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Coronavirus V: The Blackjack Call
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Las Vegas Advisor -- Expert Gambling Books Las Vegas Advisor -- Expert Gambling Books
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Dateline: Las Vegas, NV
Monday, March 22, 2021

 

The Blackjack Ball, an annual get-together of professional gamblers, was historically hosted by Max Rubin over New Year’s, when the big card-counting teams would create their own fireworks all over Vegas. It was great fun while it lasted. But New Year’s became a victim of its own success. Vegas is so crowded on holiday weekends that getting a room, a parking spot, or a seat at a blackjack table is almost impossible, and certainly more trouble than it’s worth. And, the big-team model went extinct. The Uston team is no more (though some of its original players are still out there). The Czech team isn’t even a distant memory. The MIT team lives on only in the movies. Do any of the Greeks even play anymore? Hyland’s old gang is mostly doing other stuff. The Holy Rollers are now a decentralized swarm of counting zombies.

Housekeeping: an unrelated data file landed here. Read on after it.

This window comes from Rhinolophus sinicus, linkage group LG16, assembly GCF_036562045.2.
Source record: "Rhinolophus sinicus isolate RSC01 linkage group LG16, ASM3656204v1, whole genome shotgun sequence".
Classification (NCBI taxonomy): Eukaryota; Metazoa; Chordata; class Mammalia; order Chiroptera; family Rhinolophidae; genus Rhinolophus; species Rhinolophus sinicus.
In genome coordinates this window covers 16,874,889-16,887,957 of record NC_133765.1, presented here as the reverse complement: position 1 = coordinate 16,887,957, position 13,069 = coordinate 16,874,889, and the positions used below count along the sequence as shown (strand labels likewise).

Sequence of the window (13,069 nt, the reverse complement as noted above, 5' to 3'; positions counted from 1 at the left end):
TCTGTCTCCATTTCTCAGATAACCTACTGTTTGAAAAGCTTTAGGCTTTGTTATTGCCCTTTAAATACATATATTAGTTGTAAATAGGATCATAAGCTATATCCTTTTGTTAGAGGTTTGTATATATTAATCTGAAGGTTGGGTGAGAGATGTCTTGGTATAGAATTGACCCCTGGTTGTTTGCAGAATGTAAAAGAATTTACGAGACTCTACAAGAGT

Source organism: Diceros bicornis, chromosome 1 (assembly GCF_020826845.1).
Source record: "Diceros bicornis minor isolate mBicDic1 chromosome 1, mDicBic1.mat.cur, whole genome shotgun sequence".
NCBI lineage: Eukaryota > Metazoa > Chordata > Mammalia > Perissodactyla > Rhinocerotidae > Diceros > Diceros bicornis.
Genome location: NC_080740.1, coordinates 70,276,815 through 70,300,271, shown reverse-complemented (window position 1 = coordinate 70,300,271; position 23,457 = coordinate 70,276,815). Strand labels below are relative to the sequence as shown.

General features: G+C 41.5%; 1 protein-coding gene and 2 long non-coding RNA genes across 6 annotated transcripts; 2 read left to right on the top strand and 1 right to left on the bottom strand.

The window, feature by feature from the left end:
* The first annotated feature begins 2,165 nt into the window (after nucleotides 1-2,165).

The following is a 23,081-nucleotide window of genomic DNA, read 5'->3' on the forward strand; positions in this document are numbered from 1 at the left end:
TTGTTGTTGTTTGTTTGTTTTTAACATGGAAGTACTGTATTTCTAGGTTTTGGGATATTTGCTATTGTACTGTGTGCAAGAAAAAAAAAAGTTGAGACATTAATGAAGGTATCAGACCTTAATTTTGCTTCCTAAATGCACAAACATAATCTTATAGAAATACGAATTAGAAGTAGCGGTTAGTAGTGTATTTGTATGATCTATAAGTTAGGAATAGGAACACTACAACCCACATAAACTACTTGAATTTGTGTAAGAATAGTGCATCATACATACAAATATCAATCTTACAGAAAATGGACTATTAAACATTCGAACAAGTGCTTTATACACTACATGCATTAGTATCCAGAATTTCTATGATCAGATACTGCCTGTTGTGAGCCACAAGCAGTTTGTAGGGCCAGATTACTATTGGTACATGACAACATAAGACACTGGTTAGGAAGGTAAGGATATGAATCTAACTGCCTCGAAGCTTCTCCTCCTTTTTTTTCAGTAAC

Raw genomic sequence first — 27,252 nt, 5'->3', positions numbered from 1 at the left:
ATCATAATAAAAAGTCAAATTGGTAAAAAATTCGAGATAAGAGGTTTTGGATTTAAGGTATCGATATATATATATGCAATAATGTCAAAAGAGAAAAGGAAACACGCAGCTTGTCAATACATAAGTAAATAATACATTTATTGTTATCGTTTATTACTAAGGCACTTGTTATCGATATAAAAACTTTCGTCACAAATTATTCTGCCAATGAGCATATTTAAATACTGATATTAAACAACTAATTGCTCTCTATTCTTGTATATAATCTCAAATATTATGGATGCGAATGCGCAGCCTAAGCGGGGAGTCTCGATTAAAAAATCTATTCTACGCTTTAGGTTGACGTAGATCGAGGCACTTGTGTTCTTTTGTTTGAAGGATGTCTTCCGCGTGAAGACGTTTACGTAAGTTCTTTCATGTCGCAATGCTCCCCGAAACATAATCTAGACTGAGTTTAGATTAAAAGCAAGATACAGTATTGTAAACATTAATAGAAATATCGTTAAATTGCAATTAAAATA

With no more counting teams to accommodate, The Blackjack Ball these days is scheduled to avoid the chaos of New Year’s. But the pandemic brought a whole new type of chaos. While the casinos probably would have loved to see a hundred of the world’s top APs (who are mostly 50+ years old) wiped out by a single superspreader event, it was not in the cards for 2021.

Instead, Max’s organizers are eagerly looking forward to holding the next in-person event in 2022. For 2021, using the wonders of modern technology, the usual attendees had a chance to share news from the trenches via Max Rubin’s 1st Annual Blackjack Call.

In a moderated Zoom call with some 50 or so participants, we took turns talking about various stuff. I’ll share here what I spoke about, on the topic of “Playing during the Pandemic.”

Masks were a mixed bag. Much has been made about the opportunity for card counters to run around wearing masks and go back to places where they’d previously been backed off. Yes, I did see masked counters show up at my local joint, and they got some play in, but they didn’t last long before getting backed off anyway. Wearing a mask at a place you play regularly doesn’t help much, because everyone still recognizes you instantly. The real benefit is to wear a mask and go to a place where you’ve never played before, and get some hours of play in without anyone even learning what you look like. You start with a clean slate, and you get to play without dirtying the slate. There aren’t many worthwhile places that I haven’t played before, so the masks didn’t benefit me personally much, but some counters definitely benefited from the masks, all else being equal.